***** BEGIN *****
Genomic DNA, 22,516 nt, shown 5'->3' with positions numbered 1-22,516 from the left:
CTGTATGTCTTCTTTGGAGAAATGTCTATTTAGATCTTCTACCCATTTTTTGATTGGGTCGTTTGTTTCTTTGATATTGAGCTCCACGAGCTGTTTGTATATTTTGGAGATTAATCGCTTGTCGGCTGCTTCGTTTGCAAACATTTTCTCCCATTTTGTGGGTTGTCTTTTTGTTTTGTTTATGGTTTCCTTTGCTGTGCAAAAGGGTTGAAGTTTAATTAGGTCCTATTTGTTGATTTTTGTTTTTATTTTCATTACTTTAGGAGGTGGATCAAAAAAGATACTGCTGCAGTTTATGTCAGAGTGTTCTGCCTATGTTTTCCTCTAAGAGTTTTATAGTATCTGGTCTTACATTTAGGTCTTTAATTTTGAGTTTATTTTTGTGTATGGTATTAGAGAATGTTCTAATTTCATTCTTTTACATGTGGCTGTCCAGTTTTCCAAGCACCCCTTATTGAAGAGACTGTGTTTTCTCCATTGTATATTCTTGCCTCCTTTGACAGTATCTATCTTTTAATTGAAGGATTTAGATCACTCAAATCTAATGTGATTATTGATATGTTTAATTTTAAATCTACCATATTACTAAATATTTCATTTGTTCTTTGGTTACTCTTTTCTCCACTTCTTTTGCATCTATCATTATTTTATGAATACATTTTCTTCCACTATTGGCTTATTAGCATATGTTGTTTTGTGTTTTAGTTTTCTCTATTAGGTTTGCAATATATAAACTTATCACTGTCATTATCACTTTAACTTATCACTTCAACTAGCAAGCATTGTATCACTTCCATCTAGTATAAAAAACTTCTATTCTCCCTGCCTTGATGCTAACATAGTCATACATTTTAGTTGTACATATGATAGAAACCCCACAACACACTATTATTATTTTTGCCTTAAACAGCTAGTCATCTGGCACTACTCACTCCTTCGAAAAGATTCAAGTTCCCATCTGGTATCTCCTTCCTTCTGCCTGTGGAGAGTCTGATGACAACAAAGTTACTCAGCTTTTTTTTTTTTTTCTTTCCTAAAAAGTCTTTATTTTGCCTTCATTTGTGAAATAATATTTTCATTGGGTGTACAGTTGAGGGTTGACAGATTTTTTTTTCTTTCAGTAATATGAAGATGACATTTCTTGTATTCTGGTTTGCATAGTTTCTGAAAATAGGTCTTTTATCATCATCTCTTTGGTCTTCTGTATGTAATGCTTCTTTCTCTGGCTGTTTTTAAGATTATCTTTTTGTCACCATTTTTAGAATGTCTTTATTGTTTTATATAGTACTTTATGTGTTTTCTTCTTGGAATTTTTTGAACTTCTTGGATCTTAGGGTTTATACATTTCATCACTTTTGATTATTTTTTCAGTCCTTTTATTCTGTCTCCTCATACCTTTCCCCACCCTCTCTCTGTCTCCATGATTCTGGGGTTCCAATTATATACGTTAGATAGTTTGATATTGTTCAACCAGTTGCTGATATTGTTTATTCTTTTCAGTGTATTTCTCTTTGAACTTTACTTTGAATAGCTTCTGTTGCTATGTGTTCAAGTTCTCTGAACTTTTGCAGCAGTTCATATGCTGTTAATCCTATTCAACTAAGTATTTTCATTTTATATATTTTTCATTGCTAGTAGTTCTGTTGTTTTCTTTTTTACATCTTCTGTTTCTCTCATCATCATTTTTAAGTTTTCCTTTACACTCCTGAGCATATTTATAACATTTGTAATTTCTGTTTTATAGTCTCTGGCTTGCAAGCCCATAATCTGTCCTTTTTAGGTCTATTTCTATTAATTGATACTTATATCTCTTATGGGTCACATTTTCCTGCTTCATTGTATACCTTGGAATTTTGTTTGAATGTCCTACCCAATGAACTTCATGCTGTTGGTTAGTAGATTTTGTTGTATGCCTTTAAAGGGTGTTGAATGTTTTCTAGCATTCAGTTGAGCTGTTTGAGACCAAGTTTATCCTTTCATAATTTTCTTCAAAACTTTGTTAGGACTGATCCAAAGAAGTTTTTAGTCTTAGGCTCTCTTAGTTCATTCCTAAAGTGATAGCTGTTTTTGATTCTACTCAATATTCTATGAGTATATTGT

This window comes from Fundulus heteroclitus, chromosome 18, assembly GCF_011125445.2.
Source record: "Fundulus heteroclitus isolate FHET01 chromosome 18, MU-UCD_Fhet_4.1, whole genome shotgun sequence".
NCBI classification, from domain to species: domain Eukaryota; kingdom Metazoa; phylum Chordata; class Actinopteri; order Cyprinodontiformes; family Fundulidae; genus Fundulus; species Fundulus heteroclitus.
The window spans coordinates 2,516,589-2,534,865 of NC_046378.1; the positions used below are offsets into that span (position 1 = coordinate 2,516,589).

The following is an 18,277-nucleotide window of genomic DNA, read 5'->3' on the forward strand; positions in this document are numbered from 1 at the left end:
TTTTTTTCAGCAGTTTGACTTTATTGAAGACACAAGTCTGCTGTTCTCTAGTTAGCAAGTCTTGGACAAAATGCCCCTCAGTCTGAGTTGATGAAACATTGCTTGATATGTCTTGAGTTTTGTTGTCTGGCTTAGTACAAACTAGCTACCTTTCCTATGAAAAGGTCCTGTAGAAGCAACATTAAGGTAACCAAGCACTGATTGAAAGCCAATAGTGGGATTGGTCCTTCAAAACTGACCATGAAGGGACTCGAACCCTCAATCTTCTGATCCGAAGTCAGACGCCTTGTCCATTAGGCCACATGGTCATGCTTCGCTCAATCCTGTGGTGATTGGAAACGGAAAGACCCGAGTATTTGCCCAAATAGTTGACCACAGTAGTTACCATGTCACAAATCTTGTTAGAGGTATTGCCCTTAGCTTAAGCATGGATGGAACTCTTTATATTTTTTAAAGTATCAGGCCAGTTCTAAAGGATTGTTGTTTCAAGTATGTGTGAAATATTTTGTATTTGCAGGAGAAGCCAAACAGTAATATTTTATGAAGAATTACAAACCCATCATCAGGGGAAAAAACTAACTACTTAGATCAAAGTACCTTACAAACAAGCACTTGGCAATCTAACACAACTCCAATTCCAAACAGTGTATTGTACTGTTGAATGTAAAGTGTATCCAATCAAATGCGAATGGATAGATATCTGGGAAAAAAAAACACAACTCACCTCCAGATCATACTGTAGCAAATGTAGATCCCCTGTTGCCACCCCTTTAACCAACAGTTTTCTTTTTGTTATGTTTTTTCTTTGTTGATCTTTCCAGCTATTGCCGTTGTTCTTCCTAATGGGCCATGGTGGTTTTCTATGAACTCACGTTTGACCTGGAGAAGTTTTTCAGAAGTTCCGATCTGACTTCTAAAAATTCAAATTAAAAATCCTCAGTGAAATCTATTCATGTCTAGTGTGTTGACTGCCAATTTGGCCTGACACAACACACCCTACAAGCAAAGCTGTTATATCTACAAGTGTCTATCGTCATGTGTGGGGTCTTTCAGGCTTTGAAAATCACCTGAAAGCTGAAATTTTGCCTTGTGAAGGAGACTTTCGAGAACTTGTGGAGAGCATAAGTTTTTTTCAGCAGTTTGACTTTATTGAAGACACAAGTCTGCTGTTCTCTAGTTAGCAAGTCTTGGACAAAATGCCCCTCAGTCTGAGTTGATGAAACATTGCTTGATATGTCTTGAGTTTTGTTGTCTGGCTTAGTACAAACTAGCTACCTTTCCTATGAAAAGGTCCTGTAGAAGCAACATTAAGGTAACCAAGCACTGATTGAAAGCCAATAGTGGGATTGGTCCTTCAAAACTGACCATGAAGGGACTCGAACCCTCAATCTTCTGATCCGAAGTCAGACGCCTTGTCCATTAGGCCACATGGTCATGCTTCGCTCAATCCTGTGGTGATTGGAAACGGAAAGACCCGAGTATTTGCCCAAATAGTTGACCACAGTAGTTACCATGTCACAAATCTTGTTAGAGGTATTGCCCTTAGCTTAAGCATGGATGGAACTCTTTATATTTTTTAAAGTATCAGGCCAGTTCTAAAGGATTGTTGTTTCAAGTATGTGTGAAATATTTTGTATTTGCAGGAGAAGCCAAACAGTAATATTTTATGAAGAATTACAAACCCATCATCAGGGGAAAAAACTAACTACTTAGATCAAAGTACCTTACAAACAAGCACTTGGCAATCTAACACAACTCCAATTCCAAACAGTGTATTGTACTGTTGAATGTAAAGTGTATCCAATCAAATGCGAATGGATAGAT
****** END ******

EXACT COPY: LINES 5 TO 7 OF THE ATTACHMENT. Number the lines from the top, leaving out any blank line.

NCBI classification, from domain to species: domain Eukaryota; kingdom Metazoa; phylum Chordata; class Actinopteri; order Cyprinodontiformes; family Fundulidae; genus Fundulus; species Fundulus heteroclitus.
The window spans coordinates 2,516,589-2,534,865 of NC_046378.1; the positions used below are offsets into that span (position 1 = coordinate 2,516,589).

The following is an 18,277-nucleotide window of genomic DNA, read 5'->3' on the forward strand; positions in this document are numbered from 1 at the left end: